New saints include French Carmelite mystic, Elizabeth of the Trinity, and the “Bishop of the Tabernacle”
Presiding at the celebration of Terce and the Public Ordinary Consistory for the Canonization of blesseds on Monday morning, Pope Francis decreed that the following blesseds will be enrolled in the canon of saints on Sunday, October 16, 2016:
— Salomone Leclercq (born: Guillaume-Nicolas-Louis Leclercq), a member of the Brothers of the Christian Schools, was martyred during the French Revolution. Leclercq was killed in 1792 after he refused to take the oath of allegiance to the new French government almost two weeks before the kingdom was dissolved. He was killed in the garden of a Carmelite convent (which had been turned into a prison) around a fortnight after he had been arrested and imprisoned in Paris.
— Manuel González García was Bishop of Palencia, Spain, from 1935 until his death. He was the founder of the Eucharistic Missionaries of Nazareth and also established both the Disciples of Saint John and the Children of Reparation. He was known for his strong devotion to the Eucharist and became known as the “Bishop of the Tabernacle.”
— Lodovico Pavoni was a Roman Catholic priest from the northern Italian city of Brescia, located in the region of Lombardy. In 1825 he founded the Congregation of the Sons of Mary Immaculate, a congregation dedicated to forming and educating young men, which later expanded to serve the deaf and blind.
— Alfonso Maria Fusco (March 23, 1839 – February 6, 1910) was an Italian priest and founder of the Sisters of Saint John the Baptist. The new congregation’s mission was to evangelize, educate, and promote the Catholic Faith among adolescents, especially the poor or abandoned. Blessed Alfonso’s birth has been attributed, in part, to the intercession of St. Alphonsus de Ligouri. After his parents married, they visited the tomb of the saint. A Redemptorist priest assured them at the time: “You will have a son; you will name him Alfonso; he will become a priest and will live the life of Blessed Alphonsus.” Two months after the birth of Alfonso (the first of the couple’s five children), Alphonsus de Ligouri was canonized.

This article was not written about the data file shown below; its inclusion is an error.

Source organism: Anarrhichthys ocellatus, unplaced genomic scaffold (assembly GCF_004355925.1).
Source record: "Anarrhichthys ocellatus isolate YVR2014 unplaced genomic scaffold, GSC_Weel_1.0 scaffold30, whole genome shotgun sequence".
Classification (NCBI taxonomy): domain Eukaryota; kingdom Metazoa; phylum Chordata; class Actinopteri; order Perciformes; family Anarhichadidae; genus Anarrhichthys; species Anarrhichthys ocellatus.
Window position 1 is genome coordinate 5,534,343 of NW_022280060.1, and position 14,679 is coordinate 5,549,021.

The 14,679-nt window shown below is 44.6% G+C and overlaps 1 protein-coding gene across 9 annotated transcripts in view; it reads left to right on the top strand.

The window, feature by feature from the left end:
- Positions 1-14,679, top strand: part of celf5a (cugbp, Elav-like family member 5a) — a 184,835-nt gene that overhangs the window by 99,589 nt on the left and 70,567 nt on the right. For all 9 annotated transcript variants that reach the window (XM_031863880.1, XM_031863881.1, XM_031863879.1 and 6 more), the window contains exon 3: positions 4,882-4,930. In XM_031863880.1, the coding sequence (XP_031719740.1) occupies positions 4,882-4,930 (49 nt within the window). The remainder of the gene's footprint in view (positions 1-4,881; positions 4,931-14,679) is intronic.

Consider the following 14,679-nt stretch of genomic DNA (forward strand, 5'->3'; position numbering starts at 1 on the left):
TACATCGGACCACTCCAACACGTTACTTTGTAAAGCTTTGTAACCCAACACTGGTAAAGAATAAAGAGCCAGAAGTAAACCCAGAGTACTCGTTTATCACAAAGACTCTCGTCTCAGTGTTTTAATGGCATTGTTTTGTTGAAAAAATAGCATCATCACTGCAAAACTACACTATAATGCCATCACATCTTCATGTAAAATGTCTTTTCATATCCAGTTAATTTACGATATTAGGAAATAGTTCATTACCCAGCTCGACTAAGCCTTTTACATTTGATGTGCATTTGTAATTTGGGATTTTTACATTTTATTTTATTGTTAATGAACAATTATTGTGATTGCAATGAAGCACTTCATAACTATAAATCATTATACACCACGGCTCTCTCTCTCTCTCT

— Elizabeth of the Trinity (born: Elizabeth Catez) was a French professed nun of the Order of Discalced Carmelites, a mystic and spiritual writer, and has been described as the “sister in the Spirit” of St. Thérèse of Lisieux. Before entering Carmel, Elizabeth received several offers of marriage but declined them to fulfill her desire to give herself wholly to God as a cloistered contemplative religious. Known for her focus on the indwelling presence of the Trinity in the baptized soul, after entering the Dijon Carmel in France on August 2, 1901, she said: “I find Him everywhere, while doing the wash as well as while praying.” Just five years after her entrance into Carmel, Elizabeth died at the age of 26 from Addison’s disease. Her last words were: “I am going to Light, to Love, to Life!” She also said before her death: “I think that in heaven my mission will be to draw souls by helping them to go out of themselves in order to cling to God by a wholly simple and loving movement, and to keep them in this great silence within which will allow God to communicate Himself to them and to transform them into Himself.” A true contemplative, she once wrote: “We shall not be purified by looking at our miseries, but by gazing on Him who is all purity and holiness.”
Diane Montagna is Rome correspondent for Aleteia’s English edition.
If you’re reading this article, it’s thanks to the generosity of people like you, who have made Aleteia possible.
Here are some numbers:
- 20 million users around the world read Aleteia.org every month
- Aleteia is published every day in eight languages: English, French, Arabic, Italian, Spanish, Portuguese, Polish, and Slovenian
- Each month, readers view more than 50 million pages
- Nearly 4 million people follow Aleteia on social media
- Each month, we publish 2,450 articles and around 40 videos
- We have 60 full time staff and approximately 400 collaborators (writers, translators, photographers, etc.)
As you can imagine, these numbers represent a lot of work. We need you.
Support Aleteia with as little as $1. It only takes a minute. Thank you!